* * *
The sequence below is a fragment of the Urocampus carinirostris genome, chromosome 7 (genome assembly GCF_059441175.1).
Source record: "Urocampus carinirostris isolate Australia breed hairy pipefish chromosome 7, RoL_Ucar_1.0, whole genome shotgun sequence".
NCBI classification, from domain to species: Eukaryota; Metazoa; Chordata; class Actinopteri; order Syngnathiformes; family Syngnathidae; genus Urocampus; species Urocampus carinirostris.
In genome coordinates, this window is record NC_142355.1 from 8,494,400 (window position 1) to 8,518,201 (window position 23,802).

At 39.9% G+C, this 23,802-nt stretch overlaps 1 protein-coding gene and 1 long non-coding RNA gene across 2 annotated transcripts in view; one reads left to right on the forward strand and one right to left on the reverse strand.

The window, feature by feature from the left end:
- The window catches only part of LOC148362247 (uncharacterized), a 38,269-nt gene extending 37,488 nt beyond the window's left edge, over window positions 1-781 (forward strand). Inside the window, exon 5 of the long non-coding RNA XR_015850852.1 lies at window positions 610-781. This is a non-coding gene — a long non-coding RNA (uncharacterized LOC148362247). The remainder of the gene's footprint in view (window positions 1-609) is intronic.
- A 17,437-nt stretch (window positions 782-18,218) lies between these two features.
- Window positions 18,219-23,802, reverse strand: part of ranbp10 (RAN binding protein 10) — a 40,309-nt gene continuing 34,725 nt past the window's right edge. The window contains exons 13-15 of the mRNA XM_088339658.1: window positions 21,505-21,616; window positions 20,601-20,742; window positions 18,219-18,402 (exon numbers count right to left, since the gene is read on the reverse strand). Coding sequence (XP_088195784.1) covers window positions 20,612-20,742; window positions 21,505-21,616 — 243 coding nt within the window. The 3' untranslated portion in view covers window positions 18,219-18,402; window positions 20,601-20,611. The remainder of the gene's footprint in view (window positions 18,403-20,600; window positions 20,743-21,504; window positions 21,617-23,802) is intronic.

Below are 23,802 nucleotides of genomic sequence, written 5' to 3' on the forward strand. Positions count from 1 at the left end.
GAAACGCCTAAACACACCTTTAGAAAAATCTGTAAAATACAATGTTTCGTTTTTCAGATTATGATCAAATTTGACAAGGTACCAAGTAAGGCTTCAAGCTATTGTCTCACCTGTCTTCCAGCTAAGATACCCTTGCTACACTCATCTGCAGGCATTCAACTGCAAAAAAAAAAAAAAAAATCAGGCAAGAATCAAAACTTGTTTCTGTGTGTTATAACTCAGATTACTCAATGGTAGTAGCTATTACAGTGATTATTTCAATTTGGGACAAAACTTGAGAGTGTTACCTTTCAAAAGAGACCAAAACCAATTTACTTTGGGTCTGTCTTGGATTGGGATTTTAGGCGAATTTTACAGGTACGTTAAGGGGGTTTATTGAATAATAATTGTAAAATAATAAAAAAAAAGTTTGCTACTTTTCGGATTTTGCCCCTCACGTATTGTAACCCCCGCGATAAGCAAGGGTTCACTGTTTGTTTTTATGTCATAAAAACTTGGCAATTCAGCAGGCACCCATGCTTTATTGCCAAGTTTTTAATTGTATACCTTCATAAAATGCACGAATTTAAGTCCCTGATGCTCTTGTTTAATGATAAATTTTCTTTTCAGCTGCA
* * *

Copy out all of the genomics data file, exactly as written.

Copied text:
The sequence below is a fragment of the Urocampus carinirostris genome, chromosome 7 (genome assembly GCF_059441175.1).
Source record: "Urocampus carinirostris isolate Australia breed hairy pipefish chromosome 7, RoL_Ucar_1.0, whole genome shotgun sequence".
NCBI classification, from domain to species: Eukaryota; Metazoa; Chordata; class Actinopteri; order Syngnathiformes; family Syngnathidae; genus Urocampus; species Urocampus carinirostris.
In genome coordinates, this window is record NC_142355.1 from 8,494,400 (window position 1) to 8,518,201 (window position 23,802).

At 39.9% G+C, this 23,802-nt stretch overlaps 1 protein-coding gene and 1 long non-coding RNA gene across 2 annotated transcripts in view; one reads left to right on the forward strand and one right to left on the reverse strand.

The window, feature by feature from the left end:
- The window catches only part of LOC148362247 (uncharacterized), a 38,269-nt gene extending 37,488 nt beyond the window's left edge, over window positions 1-781 (forward strand). Inside the window, exon 5 of the long non-coding RNA XR_015850852.1 lies at window positions 610-781. This is a non-coding gene — a long non-coding RNA (uncharacterized LOC148362247). The remainder of the gene's footprint in view (window positions 1-609) is intronic.
- A 17,437-nt stretch (window positions 782-18,218) lies between these two features.
- Window positions 18,219-23,802, reverse strand: part of ranbp10 (RAN binding protein 10) — a 40,309-nt gene continuing 34,725 nt past the window's right edge. The window contains exons 13-15 of the mRNA XM_088339658.1: window positions 21,505-21,616; window positions 20,601-20,742; window positions 18,219-18,402 (exon numbers count right to left, since the gene is read on the reverse strand). Coding sequence (XP_088195784.1) covers window positions 20,612-20,742; window positions 21,505-21,616 — 243 coding nt within the window. The 3' untranslated portion in view covers window positions 18,219-18,402; window positions 20,601-20,611. The remainder of the gene's footprint in view (window positions 18,403-20,600; window positions 20,743-21,504; window positions 21,617-23,802) is intronic.

Below are 23,802 nucleotides of genomic sequence, written 5' to 3' on the forward strand. Positions count from 1 at the left end.
GAAACGCCTAAACACACCTTTAGAAAAATCTGTAAAATACAATGTTTCGTTTTTCAGATTATGATCAAATTTGACAAGGTACCAAGTAAGGCTTCAAGCTATTGTCTCACCTGTCTTCCAGCTAAGATACCCTTGCTACACTCATCTGCAGGCATTCAACTGCAAAAAAAAAAAAAAAAATCAGGCAAGAATCAAAACTTGTTTCTGTGTGTTATAACTCAGATTACTCAATGGTAGTAGCTATTACAGTGATTATTTCAATTTGGGACAAAACTTGAGAGTGTTACCTTTCAAAAGAGACCAAAACCAATTTACTTTGGGTCTGTCTTGGATTGGGATTTTAGGCGAATTTTACAGGTACGTTAAGGGGGTTTATTGAATAATAATTGTAAAATAATAAAAAAAAAGTTTGCTACTTTTCGGATTTTGCCCCTCACGTATTGTAACCCCCGCGATAAGCAAGGGTTCACTGTTTGTTTTTATGTCATAAAAACTTGGCAATTCAGCAGGCACCCATGCTTTATTGCCAAGTTTTTAATTGTATACCTTCATAAAATGCACGAATTTAAGTCCCTGATGCTCTTGTTTAATGATAAATTTTCTTTTCAGCTGCA